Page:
Indiana High School was once known as a first-class educational institution. I personally have been grateful for my education there that allowed me to pass exams for entrance to the Naval Academy without benefit of a prep school. Most of the scores of Indiana graduates who entered the Naval Academy while I was a Blue and Gold officer also speak to this education.
Something dreadful has happened over the last few years. To contain costs for the bricks and mortar on six district buildings for fewer than 2,800 students today — the same six buildings held more than 4,000 students in the past — the school directors have consistently attacked the academic program.
Latin, once taught in all first-class high schools, was deleted; Chinese taught to elementary students and a difficult academic program was dropped; physical education and health recently were attacked, even in this time of national concern for child obesity.
Now there is the move to reduce the musical program despite its accomplishments.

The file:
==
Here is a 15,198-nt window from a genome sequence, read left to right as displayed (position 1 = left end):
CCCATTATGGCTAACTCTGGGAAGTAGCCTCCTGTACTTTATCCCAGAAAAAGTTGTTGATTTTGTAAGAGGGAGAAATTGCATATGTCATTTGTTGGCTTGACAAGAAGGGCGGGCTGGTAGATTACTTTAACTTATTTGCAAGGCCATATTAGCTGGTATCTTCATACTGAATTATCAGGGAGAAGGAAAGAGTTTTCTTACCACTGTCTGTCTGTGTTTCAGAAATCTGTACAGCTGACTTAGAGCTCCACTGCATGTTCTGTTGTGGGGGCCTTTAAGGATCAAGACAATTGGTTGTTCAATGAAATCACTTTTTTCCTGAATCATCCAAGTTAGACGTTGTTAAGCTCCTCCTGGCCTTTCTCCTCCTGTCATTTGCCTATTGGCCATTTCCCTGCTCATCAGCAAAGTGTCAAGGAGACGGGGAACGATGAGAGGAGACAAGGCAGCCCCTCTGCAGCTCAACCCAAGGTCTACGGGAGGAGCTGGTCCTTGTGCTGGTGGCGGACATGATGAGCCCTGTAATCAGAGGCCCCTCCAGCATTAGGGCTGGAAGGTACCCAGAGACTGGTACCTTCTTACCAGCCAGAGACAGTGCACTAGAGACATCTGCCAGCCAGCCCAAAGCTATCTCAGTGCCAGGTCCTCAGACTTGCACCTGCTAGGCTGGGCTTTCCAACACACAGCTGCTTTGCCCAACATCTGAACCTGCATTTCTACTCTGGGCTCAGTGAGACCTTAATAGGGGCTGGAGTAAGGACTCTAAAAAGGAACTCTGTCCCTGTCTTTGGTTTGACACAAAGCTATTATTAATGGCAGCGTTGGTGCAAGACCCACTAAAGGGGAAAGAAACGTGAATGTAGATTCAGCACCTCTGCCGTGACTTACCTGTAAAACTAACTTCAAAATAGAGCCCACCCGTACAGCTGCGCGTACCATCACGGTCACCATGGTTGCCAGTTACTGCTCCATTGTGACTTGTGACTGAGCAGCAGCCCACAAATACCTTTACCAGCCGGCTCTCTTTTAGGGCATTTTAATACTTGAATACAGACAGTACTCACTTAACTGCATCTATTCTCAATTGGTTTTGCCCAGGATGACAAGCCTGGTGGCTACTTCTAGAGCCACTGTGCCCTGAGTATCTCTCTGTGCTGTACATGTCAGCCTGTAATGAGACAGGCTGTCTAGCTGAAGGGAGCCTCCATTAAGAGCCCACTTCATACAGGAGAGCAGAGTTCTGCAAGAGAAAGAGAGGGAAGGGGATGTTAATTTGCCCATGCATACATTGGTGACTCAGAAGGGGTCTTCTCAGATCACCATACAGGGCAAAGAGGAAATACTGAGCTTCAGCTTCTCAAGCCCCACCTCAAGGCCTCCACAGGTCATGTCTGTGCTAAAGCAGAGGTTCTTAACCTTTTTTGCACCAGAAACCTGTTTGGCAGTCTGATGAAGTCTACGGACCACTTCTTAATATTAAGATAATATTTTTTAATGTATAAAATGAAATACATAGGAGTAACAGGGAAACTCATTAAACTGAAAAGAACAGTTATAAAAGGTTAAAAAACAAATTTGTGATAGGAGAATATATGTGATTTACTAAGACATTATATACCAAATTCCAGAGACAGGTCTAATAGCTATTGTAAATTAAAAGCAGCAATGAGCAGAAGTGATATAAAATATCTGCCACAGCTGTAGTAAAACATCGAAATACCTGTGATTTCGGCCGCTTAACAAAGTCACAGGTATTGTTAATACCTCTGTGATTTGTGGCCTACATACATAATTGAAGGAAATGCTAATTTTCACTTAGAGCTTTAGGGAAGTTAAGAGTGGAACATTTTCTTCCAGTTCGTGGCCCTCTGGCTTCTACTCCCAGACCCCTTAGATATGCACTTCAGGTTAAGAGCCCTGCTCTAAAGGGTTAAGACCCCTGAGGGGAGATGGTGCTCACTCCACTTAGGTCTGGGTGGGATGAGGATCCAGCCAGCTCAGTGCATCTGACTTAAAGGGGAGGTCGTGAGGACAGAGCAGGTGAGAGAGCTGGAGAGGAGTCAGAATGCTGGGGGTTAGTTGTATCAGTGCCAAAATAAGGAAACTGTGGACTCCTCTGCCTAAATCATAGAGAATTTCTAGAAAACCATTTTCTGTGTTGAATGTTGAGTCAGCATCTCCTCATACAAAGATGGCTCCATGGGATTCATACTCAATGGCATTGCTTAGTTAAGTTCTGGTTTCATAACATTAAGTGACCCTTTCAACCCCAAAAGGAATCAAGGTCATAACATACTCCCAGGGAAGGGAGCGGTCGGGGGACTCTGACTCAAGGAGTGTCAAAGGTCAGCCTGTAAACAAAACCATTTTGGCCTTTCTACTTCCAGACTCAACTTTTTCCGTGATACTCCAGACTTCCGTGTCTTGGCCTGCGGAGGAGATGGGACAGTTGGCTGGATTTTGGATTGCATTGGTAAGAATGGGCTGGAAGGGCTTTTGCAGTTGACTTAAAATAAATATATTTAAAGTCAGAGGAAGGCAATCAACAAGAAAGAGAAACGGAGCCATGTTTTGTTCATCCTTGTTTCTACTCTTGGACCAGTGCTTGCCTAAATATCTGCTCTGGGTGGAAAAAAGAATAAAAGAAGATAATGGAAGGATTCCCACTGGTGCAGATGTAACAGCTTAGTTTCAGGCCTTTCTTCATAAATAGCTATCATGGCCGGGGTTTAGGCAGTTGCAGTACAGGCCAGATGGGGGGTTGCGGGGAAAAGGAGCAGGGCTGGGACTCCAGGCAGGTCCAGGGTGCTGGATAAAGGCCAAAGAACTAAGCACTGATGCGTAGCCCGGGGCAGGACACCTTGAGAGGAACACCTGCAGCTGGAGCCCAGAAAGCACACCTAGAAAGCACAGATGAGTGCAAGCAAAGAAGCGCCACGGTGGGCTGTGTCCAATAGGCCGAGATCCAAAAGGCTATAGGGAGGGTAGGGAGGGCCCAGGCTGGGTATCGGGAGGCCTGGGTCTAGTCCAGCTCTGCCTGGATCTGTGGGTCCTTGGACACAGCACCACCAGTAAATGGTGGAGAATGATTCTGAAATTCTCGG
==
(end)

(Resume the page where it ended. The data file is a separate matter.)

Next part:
What is next: English, math, American government, coaches?
I felt one board member was particularly hypocritical. Despite claiming a very musical family, he voted against the tabling of the plan to diminish music in the district by stating that this plan was an opportunity to try something different with a part-time teacher. Trying to drive a car with three wheels instead of four is an opportunity to try something different also, but who does it?
Move fifth grade, close an elementary building and use the $1 million savings for academics. Parents of future high school students: Beware of the possibility of a second-class academic institution.